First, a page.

Cassiopeia A, also called Cas A, is a supernova remnant located in the constellation Cassiopeia. The supernova that originated this remnant was within the Milky Way, at a distance of approximately eleven thousand light years. Today, Cassiopeia A is the brightest astronomical radio source outside the Solar System.
According to current data, the expanding cloud of the remaining material of this supernova is ten light years from one end to the other. In spite of its luminosity in radio it is barely visible, and it can only be observed in long exposure photographs.
The light of the stellar explosion is estimated to have reached Earth for the first time about 300 years ago, although there are no historical data on the observation of the parent star. It is believed that this was because interstellar dust absorbed visible radiation before it reached our planet.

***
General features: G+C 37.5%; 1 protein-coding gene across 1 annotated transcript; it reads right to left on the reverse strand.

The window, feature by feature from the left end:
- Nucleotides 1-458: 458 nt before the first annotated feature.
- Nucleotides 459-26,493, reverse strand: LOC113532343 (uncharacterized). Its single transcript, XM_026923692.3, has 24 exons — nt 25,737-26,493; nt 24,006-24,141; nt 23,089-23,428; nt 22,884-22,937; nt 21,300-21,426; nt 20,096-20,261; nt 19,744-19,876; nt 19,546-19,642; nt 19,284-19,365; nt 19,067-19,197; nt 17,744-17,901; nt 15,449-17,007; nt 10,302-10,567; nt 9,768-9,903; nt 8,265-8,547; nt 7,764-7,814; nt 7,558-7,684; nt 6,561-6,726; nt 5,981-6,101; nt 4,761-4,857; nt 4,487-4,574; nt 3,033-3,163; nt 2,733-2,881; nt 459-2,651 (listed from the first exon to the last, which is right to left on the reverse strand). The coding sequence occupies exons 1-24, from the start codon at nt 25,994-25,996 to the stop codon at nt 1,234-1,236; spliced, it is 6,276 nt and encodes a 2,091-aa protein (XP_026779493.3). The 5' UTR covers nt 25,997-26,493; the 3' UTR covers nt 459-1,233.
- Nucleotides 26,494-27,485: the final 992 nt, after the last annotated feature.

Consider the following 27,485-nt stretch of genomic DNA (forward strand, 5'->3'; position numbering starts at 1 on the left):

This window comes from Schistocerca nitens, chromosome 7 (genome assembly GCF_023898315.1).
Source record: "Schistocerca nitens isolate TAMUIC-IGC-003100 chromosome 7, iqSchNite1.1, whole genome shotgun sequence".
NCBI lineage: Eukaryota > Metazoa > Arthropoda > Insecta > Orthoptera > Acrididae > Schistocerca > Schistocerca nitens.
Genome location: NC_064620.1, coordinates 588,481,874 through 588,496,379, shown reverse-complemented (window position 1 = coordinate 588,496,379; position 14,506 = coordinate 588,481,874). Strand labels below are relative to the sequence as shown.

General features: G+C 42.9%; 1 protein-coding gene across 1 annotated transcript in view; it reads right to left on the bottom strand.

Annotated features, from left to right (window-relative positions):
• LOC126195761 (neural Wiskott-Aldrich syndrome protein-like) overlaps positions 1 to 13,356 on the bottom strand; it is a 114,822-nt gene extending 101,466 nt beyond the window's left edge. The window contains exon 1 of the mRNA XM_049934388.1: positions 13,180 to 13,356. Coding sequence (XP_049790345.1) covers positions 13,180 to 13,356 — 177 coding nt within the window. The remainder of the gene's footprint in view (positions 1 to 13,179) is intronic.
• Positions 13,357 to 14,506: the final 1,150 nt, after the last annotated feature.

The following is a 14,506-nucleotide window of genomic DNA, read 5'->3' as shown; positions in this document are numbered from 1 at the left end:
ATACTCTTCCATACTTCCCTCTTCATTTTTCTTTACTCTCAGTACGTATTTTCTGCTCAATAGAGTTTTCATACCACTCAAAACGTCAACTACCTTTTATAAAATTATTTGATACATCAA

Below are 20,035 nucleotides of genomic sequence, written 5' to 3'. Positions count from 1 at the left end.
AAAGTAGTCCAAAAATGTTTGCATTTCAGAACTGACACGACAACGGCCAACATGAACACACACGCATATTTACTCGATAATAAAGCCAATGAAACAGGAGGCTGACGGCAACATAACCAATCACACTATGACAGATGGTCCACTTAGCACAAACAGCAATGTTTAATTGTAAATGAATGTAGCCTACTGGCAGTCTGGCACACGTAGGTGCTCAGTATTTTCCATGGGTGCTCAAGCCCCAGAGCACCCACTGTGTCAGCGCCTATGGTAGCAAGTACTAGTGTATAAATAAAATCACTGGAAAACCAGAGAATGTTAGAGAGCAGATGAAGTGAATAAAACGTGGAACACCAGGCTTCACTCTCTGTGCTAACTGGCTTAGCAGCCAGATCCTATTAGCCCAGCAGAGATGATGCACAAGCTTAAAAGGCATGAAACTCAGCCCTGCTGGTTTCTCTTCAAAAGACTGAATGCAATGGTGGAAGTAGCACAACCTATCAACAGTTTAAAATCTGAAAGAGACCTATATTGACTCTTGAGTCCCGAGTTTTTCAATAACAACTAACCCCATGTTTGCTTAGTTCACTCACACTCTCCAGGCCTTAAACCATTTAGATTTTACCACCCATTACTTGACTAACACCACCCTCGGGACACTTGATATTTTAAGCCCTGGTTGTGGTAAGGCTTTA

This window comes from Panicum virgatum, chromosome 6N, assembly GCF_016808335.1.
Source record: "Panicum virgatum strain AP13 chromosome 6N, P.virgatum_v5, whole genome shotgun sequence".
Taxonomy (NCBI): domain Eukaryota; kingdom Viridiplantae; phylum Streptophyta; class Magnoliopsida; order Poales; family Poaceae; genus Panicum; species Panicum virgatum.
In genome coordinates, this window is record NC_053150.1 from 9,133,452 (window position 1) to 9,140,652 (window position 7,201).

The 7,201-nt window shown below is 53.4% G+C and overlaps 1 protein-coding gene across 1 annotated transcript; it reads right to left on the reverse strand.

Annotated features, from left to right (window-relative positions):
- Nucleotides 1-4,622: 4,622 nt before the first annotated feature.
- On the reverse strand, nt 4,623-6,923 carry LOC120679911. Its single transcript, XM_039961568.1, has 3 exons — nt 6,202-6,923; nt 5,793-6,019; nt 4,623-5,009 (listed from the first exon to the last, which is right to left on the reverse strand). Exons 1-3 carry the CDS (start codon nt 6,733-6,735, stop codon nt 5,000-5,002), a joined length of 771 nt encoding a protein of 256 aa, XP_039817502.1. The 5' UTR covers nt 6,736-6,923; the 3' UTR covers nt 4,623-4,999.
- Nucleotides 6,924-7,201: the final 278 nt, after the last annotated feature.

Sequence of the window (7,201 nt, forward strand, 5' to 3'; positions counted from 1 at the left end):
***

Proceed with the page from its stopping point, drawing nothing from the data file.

Among the possible explanations, there is the idea that the original star was unusually massive, and that it could have expelled many of its outer layers. These layers could have covered up the star and reabsorbed much of its light released when the inside of the star collapsed.
The expanding layers of Cassiopeia A reach a temperature of almost 30 million degrees Celsius, and travels at more than 16 million kilometers per hour. In 1999, the Chandra X-ray Observatory, an artificial satellite launched by NASA, found a hot point source near the center of the nebula, which could be a neutron star or a black hole.